September 3, 2014

NC brothers released from prison spend first day in freedom

The 31-year nightmare that swallowed the lives of Henry McCollum and Leon Brown ended on a sticky Wednesday afternoon on a modest Fayetteville street, the day after a judge declared them innocent of a brutal 1983 rape and murder.

The 31-year nightmare that swallowed the lives of Henry McCollum and Leon Brown ended on a sticky Wednesday afternoon on a modest street here, the day after a judge declared them innocent of a brutal 1983 rape and murder.

Leon Brown, fresh from a Greene County prison, stepped from his cousin’s car, blinking in the sunlight, unsure where to go or what to do after three decades behind bars and prison guards dictating his every move.

McCollum, in a smart tweed jacket and silvery black tie instead of the bright red khakis of death row, looked intently at his brother before deliberately crossing the street.

As the two brothers hugged, cousins, aunts, uncles, nieces and nephews broke into applause.

McCollum, 50, was silent and misty-eyed. Brown, 46, smiled: “Free now. It’s over.”

For three decades, the brothers have been the poster children of young men gone wild, convicted of gang-raping an 11-year-old girl, Sabrina Buie, and killing her by stuffing her panties down her throat with a stick.

On Tuesday, Superior Court Judge Douglas Sasser declared them innocent and ordered them freed. The N.C. Innocence Inquiry Commission had found DNA evidence tying the killing to Roscoe Artis, a sexual predator with a long history of attacking women, including a similar rape and strangulation of a young Red Springs woman one month after the arrest of Brown and McCollum.

Robeson County District Attorney Johnson Britt consented in the exoneration.

Prison is over, but freedom will certainly carry new and bewildering challenges for McCollum and Brown, who’ve been locked up their entire adult lives. Both are mentally challenged, with IQ tests scoring in the 50s or 60s. They struggle with basic reading and writing, and they have lived three decades in a world being ordered around by others.

Like exonerated inmates before them, the two entered the free world with no outreach or help from the state that imprisoned them. They will rely on family, McCollum living with his father and stepmother outside Wilmington and Brown with his sister and cousins in Fayetteville. A social worker from the Center for Death Penalty Litigation has been trying to help establish residency, locate birth certificates and line up social services.

They will likely consider reparations: a pardon of innocence from the governor could bring a maximum of $750,000 each. Other wrongfully convicted inmates have filed civil rights lawsuits that have won settlements in the millions of dollars.

A strange digital world

And the two, who entered prison in the analog age, will struggle as they parachute into a digital world.

“The only time I saw a computer is when I went to the doctor, and he showed me Google and stuff,” McCollum said as he sat with his extended family in a Fayetteville living room lined with family photos.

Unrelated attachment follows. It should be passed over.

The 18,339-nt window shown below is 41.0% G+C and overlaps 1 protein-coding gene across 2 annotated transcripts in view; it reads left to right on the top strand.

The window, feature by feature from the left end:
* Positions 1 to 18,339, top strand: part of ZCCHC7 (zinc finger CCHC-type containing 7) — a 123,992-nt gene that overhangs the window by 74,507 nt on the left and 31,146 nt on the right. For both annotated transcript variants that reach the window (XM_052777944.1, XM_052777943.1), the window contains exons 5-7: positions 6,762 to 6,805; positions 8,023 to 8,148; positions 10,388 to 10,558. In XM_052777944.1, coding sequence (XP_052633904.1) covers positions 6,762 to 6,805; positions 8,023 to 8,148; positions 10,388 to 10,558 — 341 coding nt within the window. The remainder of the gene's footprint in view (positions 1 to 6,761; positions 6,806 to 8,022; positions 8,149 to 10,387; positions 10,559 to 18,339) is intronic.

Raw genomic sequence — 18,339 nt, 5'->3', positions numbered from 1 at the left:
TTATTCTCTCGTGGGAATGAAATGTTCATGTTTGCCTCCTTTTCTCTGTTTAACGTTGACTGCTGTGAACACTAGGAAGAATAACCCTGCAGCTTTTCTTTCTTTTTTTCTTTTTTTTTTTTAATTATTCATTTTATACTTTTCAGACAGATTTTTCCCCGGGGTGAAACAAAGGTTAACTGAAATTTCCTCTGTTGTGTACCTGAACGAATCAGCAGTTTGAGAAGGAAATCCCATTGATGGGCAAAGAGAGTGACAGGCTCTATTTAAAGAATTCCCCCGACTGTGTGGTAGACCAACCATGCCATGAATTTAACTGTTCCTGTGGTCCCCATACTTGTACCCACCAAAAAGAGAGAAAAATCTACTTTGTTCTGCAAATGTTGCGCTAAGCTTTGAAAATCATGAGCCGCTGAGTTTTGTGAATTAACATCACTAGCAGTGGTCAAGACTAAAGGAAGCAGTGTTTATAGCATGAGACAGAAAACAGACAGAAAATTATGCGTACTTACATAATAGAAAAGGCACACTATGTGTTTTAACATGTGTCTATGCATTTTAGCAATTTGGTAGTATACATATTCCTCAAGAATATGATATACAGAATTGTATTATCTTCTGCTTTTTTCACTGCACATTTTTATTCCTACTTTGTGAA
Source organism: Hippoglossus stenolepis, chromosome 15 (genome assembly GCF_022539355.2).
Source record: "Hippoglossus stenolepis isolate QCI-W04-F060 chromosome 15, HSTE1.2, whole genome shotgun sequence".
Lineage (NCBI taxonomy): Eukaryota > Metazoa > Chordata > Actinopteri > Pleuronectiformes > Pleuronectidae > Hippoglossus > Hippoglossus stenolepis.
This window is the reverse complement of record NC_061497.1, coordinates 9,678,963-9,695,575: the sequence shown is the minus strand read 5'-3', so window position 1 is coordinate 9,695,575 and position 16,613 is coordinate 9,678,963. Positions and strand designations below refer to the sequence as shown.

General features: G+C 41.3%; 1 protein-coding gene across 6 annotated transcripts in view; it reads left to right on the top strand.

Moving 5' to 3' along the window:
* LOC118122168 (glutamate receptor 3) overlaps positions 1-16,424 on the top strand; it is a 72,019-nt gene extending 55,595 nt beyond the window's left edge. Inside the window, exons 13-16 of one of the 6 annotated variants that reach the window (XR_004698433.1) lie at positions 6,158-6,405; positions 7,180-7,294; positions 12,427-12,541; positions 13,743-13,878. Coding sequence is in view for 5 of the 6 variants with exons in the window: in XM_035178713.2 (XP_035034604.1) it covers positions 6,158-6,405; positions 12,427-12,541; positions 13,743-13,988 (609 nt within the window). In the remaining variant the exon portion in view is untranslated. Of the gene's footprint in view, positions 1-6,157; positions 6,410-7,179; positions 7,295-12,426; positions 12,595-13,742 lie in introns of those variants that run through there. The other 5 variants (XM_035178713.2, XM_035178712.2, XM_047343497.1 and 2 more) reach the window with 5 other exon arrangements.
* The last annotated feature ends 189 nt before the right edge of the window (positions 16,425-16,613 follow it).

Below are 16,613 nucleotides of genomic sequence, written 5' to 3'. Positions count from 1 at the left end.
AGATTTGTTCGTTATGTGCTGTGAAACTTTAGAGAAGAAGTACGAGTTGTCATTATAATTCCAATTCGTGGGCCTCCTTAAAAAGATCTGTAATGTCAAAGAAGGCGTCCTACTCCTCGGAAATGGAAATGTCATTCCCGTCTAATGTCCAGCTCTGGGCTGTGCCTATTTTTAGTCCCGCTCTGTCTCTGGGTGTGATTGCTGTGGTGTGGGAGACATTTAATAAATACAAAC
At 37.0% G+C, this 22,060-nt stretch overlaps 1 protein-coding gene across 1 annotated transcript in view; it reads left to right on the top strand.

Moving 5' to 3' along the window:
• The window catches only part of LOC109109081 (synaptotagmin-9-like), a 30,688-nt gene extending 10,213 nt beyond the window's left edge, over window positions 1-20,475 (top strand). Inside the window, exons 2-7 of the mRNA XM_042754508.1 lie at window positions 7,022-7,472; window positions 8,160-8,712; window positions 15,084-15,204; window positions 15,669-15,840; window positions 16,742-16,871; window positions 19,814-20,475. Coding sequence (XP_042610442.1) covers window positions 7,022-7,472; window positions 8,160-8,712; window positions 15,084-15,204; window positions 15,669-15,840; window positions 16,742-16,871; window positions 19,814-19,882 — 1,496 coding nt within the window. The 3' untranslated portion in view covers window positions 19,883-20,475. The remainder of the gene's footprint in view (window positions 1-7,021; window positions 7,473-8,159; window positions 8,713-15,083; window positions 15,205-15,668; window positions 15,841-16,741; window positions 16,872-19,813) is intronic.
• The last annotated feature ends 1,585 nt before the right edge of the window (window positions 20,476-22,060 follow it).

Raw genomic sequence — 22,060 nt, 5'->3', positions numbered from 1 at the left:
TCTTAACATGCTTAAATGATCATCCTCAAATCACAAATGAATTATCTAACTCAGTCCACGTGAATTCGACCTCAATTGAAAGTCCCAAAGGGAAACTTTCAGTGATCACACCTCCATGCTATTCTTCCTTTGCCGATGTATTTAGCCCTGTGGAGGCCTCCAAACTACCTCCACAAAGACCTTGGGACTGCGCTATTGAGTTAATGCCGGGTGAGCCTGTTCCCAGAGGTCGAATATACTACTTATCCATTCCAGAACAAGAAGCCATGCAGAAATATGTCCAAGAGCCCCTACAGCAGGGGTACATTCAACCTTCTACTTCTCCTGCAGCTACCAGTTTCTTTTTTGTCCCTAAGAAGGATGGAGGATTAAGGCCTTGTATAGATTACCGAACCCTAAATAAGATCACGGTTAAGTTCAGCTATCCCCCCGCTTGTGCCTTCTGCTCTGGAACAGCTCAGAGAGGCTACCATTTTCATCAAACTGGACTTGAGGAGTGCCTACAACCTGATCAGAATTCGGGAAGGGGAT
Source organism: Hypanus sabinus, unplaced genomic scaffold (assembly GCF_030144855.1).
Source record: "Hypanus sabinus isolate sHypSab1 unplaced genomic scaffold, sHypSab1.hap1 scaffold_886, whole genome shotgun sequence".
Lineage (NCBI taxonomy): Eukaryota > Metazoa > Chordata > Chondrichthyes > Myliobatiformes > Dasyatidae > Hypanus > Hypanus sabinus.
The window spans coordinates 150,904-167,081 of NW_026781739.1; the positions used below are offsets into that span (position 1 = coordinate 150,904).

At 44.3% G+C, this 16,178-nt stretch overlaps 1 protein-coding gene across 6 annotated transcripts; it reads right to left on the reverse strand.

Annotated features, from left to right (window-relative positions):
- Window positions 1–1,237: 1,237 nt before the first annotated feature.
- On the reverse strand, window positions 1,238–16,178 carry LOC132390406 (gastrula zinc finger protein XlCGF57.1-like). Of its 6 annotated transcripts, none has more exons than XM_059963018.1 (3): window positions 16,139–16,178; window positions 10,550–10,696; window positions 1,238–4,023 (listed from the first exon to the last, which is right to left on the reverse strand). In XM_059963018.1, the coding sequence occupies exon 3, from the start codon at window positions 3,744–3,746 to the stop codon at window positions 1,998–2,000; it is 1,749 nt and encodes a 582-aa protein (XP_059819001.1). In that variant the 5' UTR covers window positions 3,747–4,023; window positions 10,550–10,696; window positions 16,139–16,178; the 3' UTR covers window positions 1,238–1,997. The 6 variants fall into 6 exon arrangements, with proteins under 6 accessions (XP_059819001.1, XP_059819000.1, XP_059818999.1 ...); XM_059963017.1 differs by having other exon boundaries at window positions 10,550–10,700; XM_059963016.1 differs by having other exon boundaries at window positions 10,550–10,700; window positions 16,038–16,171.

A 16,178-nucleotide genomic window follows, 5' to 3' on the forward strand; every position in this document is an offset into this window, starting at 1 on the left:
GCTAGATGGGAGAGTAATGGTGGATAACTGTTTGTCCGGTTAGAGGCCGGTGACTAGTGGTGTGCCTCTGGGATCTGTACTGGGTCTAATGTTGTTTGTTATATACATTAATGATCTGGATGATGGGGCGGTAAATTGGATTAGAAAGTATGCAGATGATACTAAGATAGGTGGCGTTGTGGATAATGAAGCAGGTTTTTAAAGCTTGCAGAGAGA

McCollum shook his head and smiled in disbelief as cousin Tracy O’Neal detailed her relationship with her phone.

“I can’t live without my phone,” she said. “I have it everywhere. I take it with me when I go to the bathroom, I sleep with it, I eat with it, I’d go crazy if I lost my phone.”

“Like a hobby?” McCollum asked.

“An addiction,” O’Neal said.

“How much does it cost?”

“I paid $130, but some cost $600.”

“You can keep that,” said McCollum, taken aback. “Don’t you have to keep paying money on it?”

“I pay $55 a month.”

“You can keep that.”

Priscilla McCollum, his stepmother, had some good news about the Brunswick County home where he will be staying.

“We’ve got a land phone with a cord,” she said. “Right up your alley; you’ll be comfortable.”

McCollum signaled that he had been thinking a lot about his role in the family as older brother.

“Be strong,” he told his sister, Geraldine. “Don’t cry. Whatever you read in the paper, don’t let it upset you.”

McCollum advised his brother to get off the meds prescribed by prison psychiatrists.

“I got off them. You get off that stuff and you’ll drop the weight,” McCollum told his brother. “Put your faith in God, and he’ll help you.”

Not keeping in touch

And he called some relatives to account for not keeping in touch.

“Why couldn’t you come see me? I tried to get in touch with you,” he asked his cousin Michelle Wallace.

“I couldn’t come, I’d feel so bad, death row and that,” she said.

McCollum was serious like a judge: “You could have seen Leon.”

Wallace turned her head and sort of laughed: “Now you’re making me feel bad.”

“No, you made yourself feel bad,” McCollum said, nodding intently. “I’m home now.”

Brown said his last night in prison was uneventful: Few knew he had won his freedom. He looked forward to walking to the grocery store with his sister Wednesday evening.

McCollum returned to Central Prison in Raleigh on Tuesday to a hero’s welcome. Everyone – inmates, officers, administrators – wanted to shake his hand. Peter Kuhns, a psychologist, treated him to sour cream potato chips and a honey bun.

“Everyone was clapping, everyone was really happy for me,” he said.

Tuesday night he slept in death row’s Pod 5, a soon-to-be-free man spending his last hours in prison in the 80-square-foot cell that had been his home.

For his first night in Fayetteville, McCollum had an eye on a luxury not available in prison, where showers are scheduled.

“I’m going to go home and take a long bath, McCollum said. “Then I’ll get something to eat, and I’ll go to sleep. Then I’ll wake up and see if this is real.”

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